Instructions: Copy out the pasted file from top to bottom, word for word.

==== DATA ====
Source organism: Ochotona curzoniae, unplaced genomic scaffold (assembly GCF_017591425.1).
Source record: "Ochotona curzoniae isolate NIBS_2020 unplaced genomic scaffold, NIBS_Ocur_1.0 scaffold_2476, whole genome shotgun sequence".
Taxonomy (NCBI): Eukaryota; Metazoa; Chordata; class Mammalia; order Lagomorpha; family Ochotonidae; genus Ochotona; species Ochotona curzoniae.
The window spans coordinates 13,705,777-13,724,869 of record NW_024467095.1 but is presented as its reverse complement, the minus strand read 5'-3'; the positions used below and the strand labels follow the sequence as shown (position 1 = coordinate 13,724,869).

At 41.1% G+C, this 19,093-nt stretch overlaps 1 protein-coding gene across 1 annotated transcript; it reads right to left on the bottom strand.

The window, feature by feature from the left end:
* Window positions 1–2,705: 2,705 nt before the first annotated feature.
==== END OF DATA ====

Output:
Source organism: Ochotona curzoniae, unplaced genomic scaffold (assembly GCF_017591425.1).
Source record: "Ochotona curzoniae isolate NIBS_2020 unplaced genomic scaffold, NIBS_Ocur_1.0 scaffold_2476, whole genome shotgun sequence".
Taxonomy (NCBI): Eukaryota; Metazoa; Chordata; class Mammalia; order Lagomorpha; family Ochotonidae; genus Ochotona; species Ochotona curzoniae.
The window spans coordinates 13,705,777-13,724,869 of record NW_024467095.1 but is presented as its reverse complement, the minus strand read 5'-3'; the positions used below and the strand labels follow the sequence as shown (position 1 = coordinate 13,724,869).

At 41.1% G+C, this 19,093-nt stretch overlaps 1 protein-coding gene across 1 annotated transcript; it reads right to left on the bottom strand.

The window, feature by feature from the left end:
* Window positions 1–2,705: 2,705 nt before the first annotated feature.